Chennai’s Kauvery Hospital has successfully treated a 38-year-old COVID-19 patient who had 80% of his lungs infected. With continuous treatment and rehabilitation that was provided, 38-year-old Santhosh Rajan is now able to breathe without the help of oxygen cylinders.
“He felt the improvement, day by day, once we switched him to nasal cannula from conventional oxygen therapy, and then helped him to breathe normally, but still under oxygen support on and off. We observed that rehabilitation therapies helped him. He was given breathing exercises thrice a day and his breathing patterns were monitored regularly. The blood oxygen levels (SpO2) after rehabilitation exercises improved significantly, thereby increasing his wellbeing. He was completely out of oxygen support in just 5 days after starting his rehabilitation therapies,” said Dr G Balamurali, Head of Department Spine Surgery, Kauvery Hospital Chennai and Managing Director, HAMSA Rehab.
Dr Balamurali said during COVID, we realised that those patients affected with severe COVID and hospitalised for long duration, required rehabilitation to recover completely. “People who have pre-existing medical issues like obesity, multiple organ involvement, those who have a prolonged stay in ICU or a hospital or under mechanical ventilation, may develop consequences in terms of physical, psychological and cognitive disability. Almost 50% of those who stay in a hospital or in an ICU for a long period of time are known to have similar problems for up to 1 year after recovery from COVID," he explained.
Some of the effects of severe COVID-19, especially in the elderly, the obese and in patients with diabetes, cardiac and lung problems are psychological issues such as stress, anxiety, depression and fear. These can be taken care of by psychological counselling and therapies. Intellectual abilities like memory, attention, and the concentration of the mind required for planning and execution etc. will be impaired in two out of three patients who are out of ICU. These effects may last up to one year. Affected patients may need to be supported with respiratory exercises, and mindfulness and other psycho-social interventions.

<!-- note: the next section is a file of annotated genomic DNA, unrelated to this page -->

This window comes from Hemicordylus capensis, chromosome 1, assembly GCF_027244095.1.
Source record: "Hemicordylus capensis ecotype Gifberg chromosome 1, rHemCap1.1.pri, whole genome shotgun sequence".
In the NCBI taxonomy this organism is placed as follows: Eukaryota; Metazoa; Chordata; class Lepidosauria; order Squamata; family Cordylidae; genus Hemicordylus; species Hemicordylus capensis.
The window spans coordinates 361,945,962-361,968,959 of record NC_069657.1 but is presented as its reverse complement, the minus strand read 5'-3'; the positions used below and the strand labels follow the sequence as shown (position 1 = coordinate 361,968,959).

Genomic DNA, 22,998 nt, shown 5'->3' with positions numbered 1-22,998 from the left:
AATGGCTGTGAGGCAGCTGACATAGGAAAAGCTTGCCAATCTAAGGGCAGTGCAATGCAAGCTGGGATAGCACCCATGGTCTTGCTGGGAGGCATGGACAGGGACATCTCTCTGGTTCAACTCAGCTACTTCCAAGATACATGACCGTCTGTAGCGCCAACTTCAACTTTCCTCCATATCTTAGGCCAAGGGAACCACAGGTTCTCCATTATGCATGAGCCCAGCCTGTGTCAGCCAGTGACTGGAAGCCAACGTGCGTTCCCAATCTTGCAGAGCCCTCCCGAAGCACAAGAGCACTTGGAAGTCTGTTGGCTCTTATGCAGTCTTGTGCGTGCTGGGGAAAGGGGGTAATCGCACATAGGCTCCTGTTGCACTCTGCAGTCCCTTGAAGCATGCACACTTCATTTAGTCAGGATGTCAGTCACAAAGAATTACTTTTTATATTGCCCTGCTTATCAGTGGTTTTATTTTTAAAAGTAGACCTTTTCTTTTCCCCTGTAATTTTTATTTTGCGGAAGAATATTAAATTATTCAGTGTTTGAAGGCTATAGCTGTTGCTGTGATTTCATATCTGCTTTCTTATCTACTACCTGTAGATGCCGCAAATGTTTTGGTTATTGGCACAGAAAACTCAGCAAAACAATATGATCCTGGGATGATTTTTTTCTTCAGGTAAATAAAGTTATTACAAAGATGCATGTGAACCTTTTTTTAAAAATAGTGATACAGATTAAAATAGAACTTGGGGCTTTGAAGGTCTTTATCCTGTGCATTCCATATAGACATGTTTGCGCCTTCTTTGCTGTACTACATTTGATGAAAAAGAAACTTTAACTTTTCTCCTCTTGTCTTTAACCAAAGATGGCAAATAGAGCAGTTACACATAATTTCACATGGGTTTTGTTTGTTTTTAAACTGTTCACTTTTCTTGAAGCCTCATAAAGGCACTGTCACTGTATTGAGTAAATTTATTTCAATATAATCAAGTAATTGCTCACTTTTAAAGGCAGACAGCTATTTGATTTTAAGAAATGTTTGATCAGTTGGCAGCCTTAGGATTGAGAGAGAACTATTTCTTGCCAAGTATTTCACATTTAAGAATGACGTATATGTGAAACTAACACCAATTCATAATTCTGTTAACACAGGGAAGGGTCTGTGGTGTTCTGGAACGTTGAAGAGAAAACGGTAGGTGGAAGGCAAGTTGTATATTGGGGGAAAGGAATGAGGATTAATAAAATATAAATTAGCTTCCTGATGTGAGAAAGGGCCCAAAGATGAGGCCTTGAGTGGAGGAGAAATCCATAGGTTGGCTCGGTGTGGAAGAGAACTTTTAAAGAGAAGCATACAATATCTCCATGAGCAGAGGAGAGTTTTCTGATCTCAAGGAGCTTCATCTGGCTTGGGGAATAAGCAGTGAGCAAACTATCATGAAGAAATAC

Two other patients who illustrate the impact of Long COVID were a 62-year-old and 69-year-old, who had tested positive for the novel coronavirus, with symptoms of fever and breathlessness, the hospital said. "The patients were at hospital for two weeks, and were later shifted to the rehab centre in order to regain their ability to breathe freely and move their hands and legs with ease. The team of physiotherapists gave them respiratory exercises using spirometers. Within a few days, they were able to practice all the exercises themselves, achieving recovery," said Dr Balamurali.
There is evidence to show that those who receive early rehabilitation, as they recover from the acute phase, improve better in their physical, mental and social well-being. There is also clear evidence that post-COVID rehabilitation reduces complications, and avoids re-admission to the hospital, thereby aiding better recovery, the hospital added.
"Rehabilitation helps in improving recovery and does not worsen the present condition. It reduces disability, provides early discharge from the hospital and prevents complications which might increase the severity of disability, and other uncontrolled health issues. Apart from these, diet counselling, muscle strengthening and psychological support are also given to make the patient feel healthier mentally and physically," said Dr Balamurali.